28 days || 5,800 miles || 15 states
This trip began as many vacation plans do… with an unwavering compulsion to get the fuck out of my house.
I texted the closest friend I knew in a different state that fit the criteria (1. was also as lonely as I was during this pandemic; 2. was equally as conscious as I was about our desire to risk the safety of their health to see a desperate friend; 3. was willing to spend more than 72 hours with me, who had not realllly spoken to humans in 100+ days.) That friend just happened to be one of the furthest pals from me in the contiguous United States, and that was one of my best pals, Stacia. Stacia had moved to LA right before the pandemic hit and her life had also been put on hold.
I mapped her house from mine. 30 hours, 2027 miles.
At this point in quarantine, I could barely make a grocery run without needing two days off from any form of mental exertion. So I waited for the right time.
Spoiler alert: that right time never came, but enough shit came that fired me up to get out of the city by any means necessary. So, I mapped it. Genuinely. With the plan that I was gonna take advantage of the fact that I have a tiny bit of savings saved for my Paris vacation that is inevitably not going to happen in October, and what better time to see the United States before it gets walls built up in all the animal preserves and we run out of Native land to destroy and need to start coming for the rest of the damned planet. (Please vote in your Federal and local elections.)
I have taken road trips on my own before. In college I drove Tampa to San Diego without internet or a fuckin’ clue and I learned a lot from that. Ideally I would plan for no more than 10 hours of daily driving, knowing I could do 12 if need be. I would pack only the essentials. Everything else becomes a burden. I would camp if I could, to save money. Though, I needed to remember I’d be traveling to various harsh microclimates and I can be a persnickity bitch sometimes, so better to budget for lodging just in case.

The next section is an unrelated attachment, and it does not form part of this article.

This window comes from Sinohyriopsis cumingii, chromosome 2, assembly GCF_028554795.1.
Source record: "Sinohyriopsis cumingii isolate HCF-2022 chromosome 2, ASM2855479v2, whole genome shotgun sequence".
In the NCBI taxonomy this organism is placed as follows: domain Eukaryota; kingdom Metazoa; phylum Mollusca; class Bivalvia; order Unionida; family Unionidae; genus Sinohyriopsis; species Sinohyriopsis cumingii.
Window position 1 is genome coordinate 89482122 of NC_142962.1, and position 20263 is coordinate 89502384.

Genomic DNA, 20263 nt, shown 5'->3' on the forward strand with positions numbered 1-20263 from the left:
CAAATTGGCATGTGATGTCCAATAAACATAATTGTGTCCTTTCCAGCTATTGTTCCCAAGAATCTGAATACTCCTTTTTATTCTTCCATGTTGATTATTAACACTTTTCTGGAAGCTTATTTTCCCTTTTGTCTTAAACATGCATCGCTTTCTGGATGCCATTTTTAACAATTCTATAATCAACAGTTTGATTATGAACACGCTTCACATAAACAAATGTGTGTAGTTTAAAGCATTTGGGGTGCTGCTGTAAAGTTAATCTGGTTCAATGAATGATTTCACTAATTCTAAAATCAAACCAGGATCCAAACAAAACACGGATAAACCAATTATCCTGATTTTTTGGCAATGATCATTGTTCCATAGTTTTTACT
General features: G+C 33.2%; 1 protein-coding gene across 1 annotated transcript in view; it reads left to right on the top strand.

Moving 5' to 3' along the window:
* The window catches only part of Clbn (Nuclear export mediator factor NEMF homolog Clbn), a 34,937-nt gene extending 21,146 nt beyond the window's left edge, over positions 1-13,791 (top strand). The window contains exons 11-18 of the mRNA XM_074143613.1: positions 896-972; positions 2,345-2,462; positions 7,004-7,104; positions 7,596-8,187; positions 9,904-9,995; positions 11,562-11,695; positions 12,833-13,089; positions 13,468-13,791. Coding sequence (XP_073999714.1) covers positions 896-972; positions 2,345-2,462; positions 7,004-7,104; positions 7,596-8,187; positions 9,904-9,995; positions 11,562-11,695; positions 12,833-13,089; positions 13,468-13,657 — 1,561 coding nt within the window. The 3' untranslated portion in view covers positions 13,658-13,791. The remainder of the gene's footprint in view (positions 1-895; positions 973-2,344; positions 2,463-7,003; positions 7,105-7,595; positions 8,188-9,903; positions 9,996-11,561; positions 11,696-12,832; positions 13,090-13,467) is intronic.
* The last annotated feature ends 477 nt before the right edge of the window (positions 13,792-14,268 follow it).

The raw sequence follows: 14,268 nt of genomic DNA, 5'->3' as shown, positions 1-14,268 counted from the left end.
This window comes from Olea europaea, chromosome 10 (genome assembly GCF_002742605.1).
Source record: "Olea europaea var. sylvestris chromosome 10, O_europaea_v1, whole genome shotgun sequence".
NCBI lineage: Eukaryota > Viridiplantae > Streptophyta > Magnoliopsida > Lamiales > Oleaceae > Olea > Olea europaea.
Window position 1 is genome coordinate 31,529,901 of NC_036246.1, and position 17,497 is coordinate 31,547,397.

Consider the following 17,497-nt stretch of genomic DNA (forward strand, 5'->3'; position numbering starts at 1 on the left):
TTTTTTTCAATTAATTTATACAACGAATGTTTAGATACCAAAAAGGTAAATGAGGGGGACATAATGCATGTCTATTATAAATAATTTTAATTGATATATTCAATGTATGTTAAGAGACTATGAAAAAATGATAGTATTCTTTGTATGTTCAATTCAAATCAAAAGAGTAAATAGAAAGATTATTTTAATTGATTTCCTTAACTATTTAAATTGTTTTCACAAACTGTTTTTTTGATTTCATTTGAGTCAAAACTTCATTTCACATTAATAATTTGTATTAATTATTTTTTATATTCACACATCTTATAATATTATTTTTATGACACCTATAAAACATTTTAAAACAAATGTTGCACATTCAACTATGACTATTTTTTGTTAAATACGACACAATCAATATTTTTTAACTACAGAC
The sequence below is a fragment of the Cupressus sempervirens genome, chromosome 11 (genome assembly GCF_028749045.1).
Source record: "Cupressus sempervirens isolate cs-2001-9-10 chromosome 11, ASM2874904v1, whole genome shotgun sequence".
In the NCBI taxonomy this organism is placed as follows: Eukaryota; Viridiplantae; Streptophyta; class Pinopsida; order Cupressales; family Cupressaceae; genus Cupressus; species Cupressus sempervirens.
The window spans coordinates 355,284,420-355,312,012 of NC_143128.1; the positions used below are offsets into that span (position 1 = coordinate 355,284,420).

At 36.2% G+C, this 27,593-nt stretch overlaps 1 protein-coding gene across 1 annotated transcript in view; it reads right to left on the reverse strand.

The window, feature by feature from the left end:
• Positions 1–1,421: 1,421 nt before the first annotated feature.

I told a few friends about my trip and one of my quarantine pod pals, Natalie perked up. She had scheduled time off of work for a previously planned vacation that was canceled in regards to the pandemic. Natalie admitted she had always wanted to take a trip like this but was never able to commit because being a young Black woman wanting to travel alone across the United States is fucking terrifying.
We planned a way for her to meet me, debating between rental cars and flights. She eventually found an affordable train ticket that would bring her to San Francisco right in the middle of my travels, which was perfect. This way, Stacia and I could drive up together, Stacia could rent a car to get back down to LA and Natalie and I could finish the rest of the trip together. Stacia then got a call from her brother who needed to move a car down from Washington and she would no longer have to rent a car. All of the things began to line up.
Another close friend of mine, Megan lives in Yuma, Arizona right on the Mexicali border. Naturally, I contacted her, since she was a short five hours from Stacia and had been following social distancing protocols safely since the start of the quarantine. We would spend a few days together and explore some natural parts of Arizona together that she hadn’t yet gotten to see in her time there.
A few resources I used and recommend to make travels breezy:
Roadtrippers App: maps your route with all the cool roadside attractions, natural wonders, etc. right on the route for efficient sightseeing. You can set your preferred distance to derail from the highway. The free version allows ten stops but I just made several maps and saved ’em.
Booking.com: If you called the hotels and asked about the booking.com rate, often times, if they had availability, they would offer you the same rate and the fees were less. We always had to call ahead because the variance on “pet fee” was insanely drastic, ranging from $10 to $75 and it’s important to ask.
I mapped my way the first 9 hours to Topeka, Kansas taking Route 66 for the stop alongs.
First of which, was the Gemini Giant.
We stopped for gas and across the street was a diner attached to this giant friend in an otherwise quiet, residential neighborhood directly off of the highway.
It was about 3 hours out of the city, which was the perfect time for a stretch and the first fill up outside of the city prices.
Pontiac, Illinois featured a Route 66 museum which I skipped and opted to see the masterfully named Paul Bunyan with a Hotdog from my car, instead.
It was a straight stretch to Topeka where I booked a very inexpensive hotel with a pool for me to dip into quickly after making sure Clementine was settled and had a treat to chomp.
Luckily it was empty. I ate vegan wings and drank $2 beers from the hooters across the street and chatted with a friend going through a breakup before tucking into bed.
The next morning I headed directly to Taos, New Mexico where a very good friend of mine’s mother lives on a gorgeous farm.
She gave me a tour and fed me homemade enchiladas and greeted the horses, turning them in for the night. In the morning, we watched the sunrise over the mountains with fresh hot coffee. Then we hiked down the hill to let the horses out and slowly packed a bag now equipped with her farm’s dried mulberries, apricots, and fresh jams.
This trip was already delivering magic and I’d only just begun.